Doxepin: Uses, Dosage, Side Effects and More

Daniel Lieberman

Reviewed by Daniel Z. Lieberman, MD

Written by Geoffrey C. Whittaker

Published 07/11/2022

Updated 11/16/2023

If you’re struggling with depression, anxiety, insomnia or another issue affecting your mental health, you may have heard of the tricyclic antidepressant (TCA) doxepin. Doxepin is a depression medication as well as an effective treatment for lack of sleep and/or anxiety.

Here’s the thing: It’s probably not the first medication you were offered for these problems. TCAs are effective medications, but these days, they’re not really a first-line treatment for any of these conditions.

So why are you hearing about it now? What is doxepin, and what does it treat? The answers to these questions and guidance on doxepin dosages are all below.

Doxepin is a prescription tricyclic antidepressant used to treat various conditions ranging from major depressive disorder (MDD) to insomnia. It’s a commonly prescribed medication in the United States — first approved in 1969 and sold as a generic medication under a variety of brand names depending on its intended use.

In fact, there are many forms of this medication. Doxepin comes in oral tablets, capsules and liquid solutions, as well as a topical cream (used for hives only).

In the United States, doxepin is commonly sold as Silenor® for insomnia and Sinequan® for depression and anxiety. The topical form is sold under the brand names Prudoxin® Cream and Zonalon®, with many other names appearing in other countries.

Doxepin is a prescription-only medication, meaning you’ll need to speak to a healthcare professional to get a prescription before you can buy it. 

Doxepin is used to treat a range of conditions. As a tricyclic antidepressant, it was prescribed to treat major depressive disorder and anxiety disorders, but it’s rarely used for these indications today because newer medications work just as well with fewer side effects.

This medication is also commonly used at much lower doses to treat insomnia and as a topical to treat certain skin conditions and, sometimes, hives.

Doxepin is an antagonist of the H1 and H2 histamine receptors. These receptors play a key role in the regulation of the body’s sleep-wake cycle, which is why, in 2010, the FDA approved the use of doxepin as a treatment for adults with insomnia.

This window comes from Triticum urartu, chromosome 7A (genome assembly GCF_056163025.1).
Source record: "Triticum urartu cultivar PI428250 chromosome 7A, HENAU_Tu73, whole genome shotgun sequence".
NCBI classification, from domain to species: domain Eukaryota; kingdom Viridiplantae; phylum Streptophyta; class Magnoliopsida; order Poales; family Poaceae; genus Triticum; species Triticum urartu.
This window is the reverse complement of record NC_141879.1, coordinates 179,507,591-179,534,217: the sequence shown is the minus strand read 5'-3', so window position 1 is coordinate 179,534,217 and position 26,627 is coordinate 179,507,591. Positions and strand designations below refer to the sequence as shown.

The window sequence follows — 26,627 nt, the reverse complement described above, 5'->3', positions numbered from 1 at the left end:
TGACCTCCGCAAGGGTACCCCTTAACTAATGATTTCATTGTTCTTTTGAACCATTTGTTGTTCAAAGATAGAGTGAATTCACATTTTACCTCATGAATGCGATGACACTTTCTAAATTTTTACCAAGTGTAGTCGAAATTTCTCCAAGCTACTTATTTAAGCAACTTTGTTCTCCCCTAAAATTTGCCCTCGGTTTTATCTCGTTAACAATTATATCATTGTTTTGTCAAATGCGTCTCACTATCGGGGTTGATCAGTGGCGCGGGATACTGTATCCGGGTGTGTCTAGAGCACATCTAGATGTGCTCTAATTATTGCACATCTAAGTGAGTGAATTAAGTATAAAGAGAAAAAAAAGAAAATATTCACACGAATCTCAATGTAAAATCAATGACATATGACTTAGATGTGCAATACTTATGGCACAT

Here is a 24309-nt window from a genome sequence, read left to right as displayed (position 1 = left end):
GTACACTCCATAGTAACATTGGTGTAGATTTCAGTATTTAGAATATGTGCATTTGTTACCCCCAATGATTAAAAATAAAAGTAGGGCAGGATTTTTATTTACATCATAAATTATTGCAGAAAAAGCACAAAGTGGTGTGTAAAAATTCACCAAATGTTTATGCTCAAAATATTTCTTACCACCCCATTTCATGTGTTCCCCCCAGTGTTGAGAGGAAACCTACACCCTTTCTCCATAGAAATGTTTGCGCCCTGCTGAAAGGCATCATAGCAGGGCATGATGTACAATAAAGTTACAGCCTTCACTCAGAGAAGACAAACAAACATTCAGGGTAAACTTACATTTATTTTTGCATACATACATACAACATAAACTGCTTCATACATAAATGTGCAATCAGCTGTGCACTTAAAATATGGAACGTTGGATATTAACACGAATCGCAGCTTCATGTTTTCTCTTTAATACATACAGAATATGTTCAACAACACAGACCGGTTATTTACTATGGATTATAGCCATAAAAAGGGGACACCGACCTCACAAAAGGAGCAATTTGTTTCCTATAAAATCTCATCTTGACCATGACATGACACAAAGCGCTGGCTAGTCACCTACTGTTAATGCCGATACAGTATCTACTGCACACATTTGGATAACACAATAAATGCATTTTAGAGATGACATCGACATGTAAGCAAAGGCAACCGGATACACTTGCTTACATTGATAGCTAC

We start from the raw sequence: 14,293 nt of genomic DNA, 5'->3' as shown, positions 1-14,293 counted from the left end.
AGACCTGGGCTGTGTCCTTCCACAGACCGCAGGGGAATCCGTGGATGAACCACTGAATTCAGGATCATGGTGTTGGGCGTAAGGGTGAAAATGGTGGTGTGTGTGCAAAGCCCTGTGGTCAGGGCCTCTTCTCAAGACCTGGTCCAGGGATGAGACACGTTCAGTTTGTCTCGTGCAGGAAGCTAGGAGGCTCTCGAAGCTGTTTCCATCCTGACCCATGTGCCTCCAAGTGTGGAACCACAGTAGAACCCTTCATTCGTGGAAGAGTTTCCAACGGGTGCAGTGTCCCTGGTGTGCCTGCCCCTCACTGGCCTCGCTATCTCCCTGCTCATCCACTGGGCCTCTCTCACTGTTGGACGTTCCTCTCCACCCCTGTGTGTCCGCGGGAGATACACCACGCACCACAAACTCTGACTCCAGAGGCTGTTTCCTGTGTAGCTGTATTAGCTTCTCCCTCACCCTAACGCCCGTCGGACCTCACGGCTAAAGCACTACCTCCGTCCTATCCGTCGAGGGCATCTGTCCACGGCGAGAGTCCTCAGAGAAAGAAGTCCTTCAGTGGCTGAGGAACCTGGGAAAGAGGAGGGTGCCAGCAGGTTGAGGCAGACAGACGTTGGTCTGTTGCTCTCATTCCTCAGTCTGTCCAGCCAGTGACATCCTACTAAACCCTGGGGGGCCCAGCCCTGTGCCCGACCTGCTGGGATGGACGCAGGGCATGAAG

Doxepin is an effective treatment for long-term, chronic insomnia and short-term difficulty sleeping. Some studies of doxepin have shown that it’s particularly effective as a treatment for insomnia in people who frequently wake up after falling asleep. 

  • A 2013 scientific review of doxepin as an insomnia treatment looked at several studies. It concluded that doxepin, at small doses of 3 milligrams and 6 milligrams, is well tolerated, non-habit forming and effective at managing both chronic and transient insomnia.

  • A 2014 review of doxepin use by elderly people with difficulty sleeping also found that it was an effective treatment. Researchers noted that it “significantly reduced waking after sleep onset and increased total sleep time.” 

There’s also the skin irritation use of doxepin to mention. Since it has strong antihistamine properties, topical doxepin, in cream form, treats itching caused by skin conditions like lichen simplex chronicus and atopic dermatitis.

Although it seems to have been largely phased out by more effective drugs, doxepin is also occasionally used to treat hives.

As mentioned above, doxepin is prescribed at various dosages to treat different conditions. It’s crucial to only use it as directed — if you’re prescribed doxepin, follow the dosage instructions provided by your healthcare provider.